HPFAA Proof of Loss– Summars/Background
Property Rights Package Acquisition
The package of rights for this property was purchased at the turn of the century after I was finally able to fulfill a dream to live and work somewhere along the front range of the Rocky Mountains. My brothers and I each purchased an equal portion of rights which all remain in undivided state, all on a single property deed.
[ The Property Deed ]
[ The Purchase Cost ]
[ The Surveyor's Description ]
[ The Plat Plot ]
At just under 30 acres, it wasn't an extraordinarily large parcel, but the majority of it (25+ acres) was heavily forested and that private forestland was easily accessible on foot and by 4x4 vehicle. That was a key feature for its intended use as my homestead because I knew I would need the products I could harvest from that forestland to survive on the homestead, living entirely off grid. Within a year after purchase, construction of infrastructure consisting of a 30 ft x 40 ft steel-reinforced concrete slab for the house, a water well with sunken control pit and buried cistern, water delivery system, septic system including all buried water lines, tanks and tile fields and electric conduit lines were completed. By the summer of 2001 a steel-framed and steel-sided, two-story building had been erected on the slab and by late July 2001 I began living there after eagerly starting a new job in Santa Fe working as software development team lead for a New Mexico state agency.
The property's aesthetic value was immediately apparent upon first sight of its lowest portion, consisting of meadowland spanning an aspen-studded water course bisecting the north end of the south tract of the parcel. The north tract of the parcel was all forestland save a disused pack trail bisecting its northern end. The two tracts were separated by a county road providing front-gate access to both tracts of the parcel.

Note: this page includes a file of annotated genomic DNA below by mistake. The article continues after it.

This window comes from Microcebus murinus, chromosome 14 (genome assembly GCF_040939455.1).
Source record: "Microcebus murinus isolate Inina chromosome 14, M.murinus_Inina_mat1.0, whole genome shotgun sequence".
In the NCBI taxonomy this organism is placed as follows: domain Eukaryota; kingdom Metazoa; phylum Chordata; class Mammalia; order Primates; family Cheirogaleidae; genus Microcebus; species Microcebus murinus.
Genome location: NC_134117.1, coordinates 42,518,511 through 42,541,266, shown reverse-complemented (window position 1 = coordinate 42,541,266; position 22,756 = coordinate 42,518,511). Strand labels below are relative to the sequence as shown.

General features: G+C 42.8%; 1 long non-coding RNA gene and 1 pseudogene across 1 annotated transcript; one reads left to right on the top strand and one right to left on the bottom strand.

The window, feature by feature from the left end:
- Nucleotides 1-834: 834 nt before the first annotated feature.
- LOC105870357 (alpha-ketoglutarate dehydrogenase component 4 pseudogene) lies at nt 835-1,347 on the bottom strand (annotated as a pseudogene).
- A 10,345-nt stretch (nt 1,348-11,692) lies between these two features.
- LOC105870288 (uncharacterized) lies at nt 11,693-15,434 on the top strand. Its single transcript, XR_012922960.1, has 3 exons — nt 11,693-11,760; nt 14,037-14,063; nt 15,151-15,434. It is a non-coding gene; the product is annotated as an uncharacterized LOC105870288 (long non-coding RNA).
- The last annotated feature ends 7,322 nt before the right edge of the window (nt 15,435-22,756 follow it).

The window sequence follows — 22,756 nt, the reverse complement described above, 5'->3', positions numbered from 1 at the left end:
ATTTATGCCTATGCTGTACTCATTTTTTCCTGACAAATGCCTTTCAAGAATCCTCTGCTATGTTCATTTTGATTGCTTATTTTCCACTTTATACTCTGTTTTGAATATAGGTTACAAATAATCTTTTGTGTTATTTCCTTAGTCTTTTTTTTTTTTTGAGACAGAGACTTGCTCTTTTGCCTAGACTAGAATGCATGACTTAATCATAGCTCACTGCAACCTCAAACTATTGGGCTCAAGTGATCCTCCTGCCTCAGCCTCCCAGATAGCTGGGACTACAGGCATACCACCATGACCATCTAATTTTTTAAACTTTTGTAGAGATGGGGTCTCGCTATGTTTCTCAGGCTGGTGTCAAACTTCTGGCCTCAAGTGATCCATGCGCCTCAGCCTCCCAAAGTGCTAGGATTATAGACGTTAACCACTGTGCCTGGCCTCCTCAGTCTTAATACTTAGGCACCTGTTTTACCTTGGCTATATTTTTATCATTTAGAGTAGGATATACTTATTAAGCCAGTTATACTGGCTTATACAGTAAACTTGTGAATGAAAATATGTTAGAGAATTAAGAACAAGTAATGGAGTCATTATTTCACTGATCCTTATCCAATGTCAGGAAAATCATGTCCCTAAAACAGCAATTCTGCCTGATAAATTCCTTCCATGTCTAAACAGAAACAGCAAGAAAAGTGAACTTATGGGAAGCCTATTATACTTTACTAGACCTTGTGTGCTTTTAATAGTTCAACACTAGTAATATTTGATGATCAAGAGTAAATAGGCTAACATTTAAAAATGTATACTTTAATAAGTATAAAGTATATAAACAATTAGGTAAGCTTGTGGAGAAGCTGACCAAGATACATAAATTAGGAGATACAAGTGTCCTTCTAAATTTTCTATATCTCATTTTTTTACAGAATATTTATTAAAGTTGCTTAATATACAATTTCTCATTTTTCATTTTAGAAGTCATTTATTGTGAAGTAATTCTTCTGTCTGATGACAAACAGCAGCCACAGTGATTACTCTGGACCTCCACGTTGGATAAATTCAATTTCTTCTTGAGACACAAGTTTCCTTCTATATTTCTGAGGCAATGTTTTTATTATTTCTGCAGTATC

With acquisition and initial construction completed before winter, work began to build the interior of the building to a specific design suitable for use of the finished product as a home/studio in which I could eventually operate my own business. It would be six more years before that part of the dream could begin.
By early spring of 2022 the homestead had served me well through all seasons of every year for more than two decades after first days living there in July 2001. Life was good. I was happy and content, and I was looking forward to every moment of time I would be spending on the homestead, to the end of my days.
Then came the Hermit's Peak Fire
Once a verdant canyon teeming with vibrant life, it's now a severely hazardous environment for decades to come. In these Google Earth aerial images, north is to the right, south to the left. The north tract boundary of the parcel is green, the south tract boundary is red. White line dividers designate approximately 1-acre areas. These Before & After shots reveal the undeniably vast level of destruction to the parcel and immediately surrounding area.
Before Hermit's Peak Fire
November 6, 2021
After Hermit's Peak Fire
June 16, 2022
A higher, wider view of the region reveals severe burn scar in every up slope direction from the homestead site, posing unequivocal threat to every acre of it. Extreme potential for flooding, landslides, and catastrophic mud and debris flows will persist for decades. Every previously forested acre of both tracts of the parcel are now covered by dead trees standing on scorched, bare soil and rock.
My homestead is now uninhabitable ruins and I am homeless since the first week of May, 2022.